Let out your inner-animal at Edinburgh Zoo Nights
Jenni Ajderian investigates the intriguing set of night time events upcoming at Edinburgh Zoo
At some point on the road to adulthood it became less acceptable to want to spend your days watching penguins swimming around, learning about dinosaurs, or dressing up as a giraffe. The majority of any zoo’s educational outreach typically goes to kids in schools, and much of their day-time focus is on good old-fashioned family fun. The Edinburgh Zoo Nights events, however, challenge this with a strict over-18s policy, while keeping a well-stocked set of face paints. The nights blend educational talks with exceptional local entertainment, and all the fun and games normally offered only to the wee ones.
“You’d be surprised by how many people love that stuff,” says Jo Paulson, Edinburgh Zoo’s Events and Experiences manager. “Take the kids out of the equation and give the adults a Dinosaur Detective Trail, and they just go with it. When they’re at the zoo we can engage with them, tell them about our educational and conservation messages, and engage them with the natural world again.”
Those of us who might hesitantly call ourselves ‘grown-ups’ are left with a world-class zoo now peppered with local performers, gourmet food and even the odd alcoholic tipple. For The Skinny, the prospect of being let into a zoo after hours, attending a talk on paleoneurology with a face a painted like a tiger, and then getting our paws on a ‘G&T-Rex’ sounds like the African Hunting Dog’s bollocks.
Though Edinburgh’s Giant Pandas have sent their apologies, the zoo’s cheery mob of meerkats will be in attendance with the Edinburgh Police Choir to get the music going. Then it’s a short walk to the Budongo trail for an intellectual chat with the Chimpanzees before some improvised laughs with The Stand’s long-standing resident comedy duo Stu & Garry.
The Dinosaurs Return exhibition will be open all evening, with trained keepers on hand to keep the beasts at bay and point the way to the silent disco. In all, the bill looks like that of an outlandish birthday party for an eccentric laird with a penchant for natural history.
As with many things a zoo does, the Nights events have attracted criticism. Down in London, Zoo Lates events made headlines with their rowdy crowds, and critics have asked whether nocturnal visits put extra stress on the resident animals. But with a host of educational talks on offer, careful planning of where live music is in relation to the animals, and of course plenty of food to soak up any craft beer consumed, the Edinburgh Zoo Nights have strived for a more relaxed atmosphere: an early-evening cocktail party rather than a night on the lash.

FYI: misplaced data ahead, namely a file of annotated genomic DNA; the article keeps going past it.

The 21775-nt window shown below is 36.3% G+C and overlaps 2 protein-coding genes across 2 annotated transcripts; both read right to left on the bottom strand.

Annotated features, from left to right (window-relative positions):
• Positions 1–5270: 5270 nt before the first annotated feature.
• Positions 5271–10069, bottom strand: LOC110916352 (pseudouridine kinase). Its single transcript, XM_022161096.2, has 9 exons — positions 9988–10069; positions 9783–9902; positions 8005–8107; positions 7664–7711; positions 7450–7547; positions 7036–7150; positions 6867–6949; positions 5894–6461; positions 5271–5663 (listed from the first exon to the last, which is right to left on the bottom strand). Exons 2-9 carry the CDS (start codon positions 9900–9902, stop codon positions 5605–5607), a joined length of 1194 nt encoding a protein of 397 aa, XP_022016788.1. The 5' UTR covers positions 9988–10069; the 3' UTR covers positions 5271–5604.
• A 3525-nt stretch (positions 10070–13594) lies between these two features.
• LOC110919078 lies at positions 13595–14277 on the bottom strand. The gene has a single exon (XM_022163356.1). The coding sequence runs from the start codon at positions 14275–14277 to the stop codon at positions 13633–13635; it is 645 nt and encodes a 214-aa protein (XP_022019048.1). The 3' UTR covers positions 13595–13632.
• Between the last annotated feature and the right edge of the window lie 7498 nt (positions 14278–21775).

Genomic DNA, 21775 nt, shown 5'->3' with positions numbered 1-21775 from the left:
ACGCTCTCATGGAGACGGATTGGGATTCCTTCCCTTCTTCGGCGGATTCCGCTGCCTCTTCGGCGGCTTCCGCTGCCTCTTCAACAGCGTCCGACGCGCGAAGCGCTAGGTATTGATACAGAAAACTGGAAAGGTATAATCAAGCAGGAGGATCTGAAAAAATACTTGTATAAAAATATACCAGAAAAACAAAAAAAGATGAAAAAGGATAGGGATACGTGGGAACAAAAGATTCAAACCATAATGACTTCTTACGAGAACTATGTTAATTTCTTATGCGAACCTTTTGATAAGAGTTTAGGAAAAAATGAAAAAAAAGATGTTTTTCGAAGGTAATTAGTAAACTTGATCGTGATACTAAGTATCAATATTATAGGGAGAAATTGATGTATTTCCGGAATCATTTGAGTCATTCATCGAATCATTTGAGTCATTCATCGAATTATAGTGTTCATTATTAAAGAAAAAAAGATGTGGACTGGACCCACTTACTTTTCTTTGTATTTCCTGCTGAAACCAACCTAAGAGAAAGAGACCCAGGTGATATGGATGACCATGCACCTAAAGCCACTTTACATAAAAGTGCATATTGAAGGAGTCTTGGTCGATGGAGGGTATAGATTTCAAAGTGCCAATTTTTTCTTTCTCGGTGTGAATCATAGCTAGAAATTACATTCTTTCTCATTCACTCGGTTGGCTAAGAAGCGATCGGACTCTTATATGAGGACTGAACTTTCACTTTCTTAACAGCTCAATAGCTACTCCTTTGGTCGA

The animals themselves may enjoy having more humans to look at too. “Our head of the living collection says that actually having access to their outdoor enclosures and having extra things going on in the evening can be a benefit for them; it’s extra enrichment that they don’t normally get,” Paulson says, before reassuring me that none of the animals are missing out on any rest. Many species only become active in the evening (just think of your household cat or hamster). Furthermore, there’s no reason we should expect the Sun Bears to lead a strict 9-5 lifestyle, especially when it stays light until gone 10pm.
As well as those closely monitoring the animals’ well-being, zoo keepers will be making the rounds throughout the evening giving ‘animal encounters’: a chance to meet certain characters from the zoo’s collection up close in a setting normally reserved for school groups. As for our well-being, that’s looked after by the Bongo club’s DJ Francis with a soul set around the main lawn, and acoustic alt-rock from the Dark Jokes. Local dance troupes Hustle and the Flying Jalapenos will be popping up around the zoo’s labyrinth of paths, and clowning duo Chris and Cammy will be leading the slapstick sing-alongs right up until it’s time for a talk on paleontology with a world-leading scientist. There is even talk of ‘dino-related surprises’ and photo opportunities throughout the night.
Though we’re all still legally responsible and jolly sensible most of the time, it’s refreshing to see an event pitched at the inner child. One that doesn’t shy away from the fact that adults can learn interactively and enthusiastically, or that you can discuss climate change and mass extinction while eating a burrito, with or without whiskers.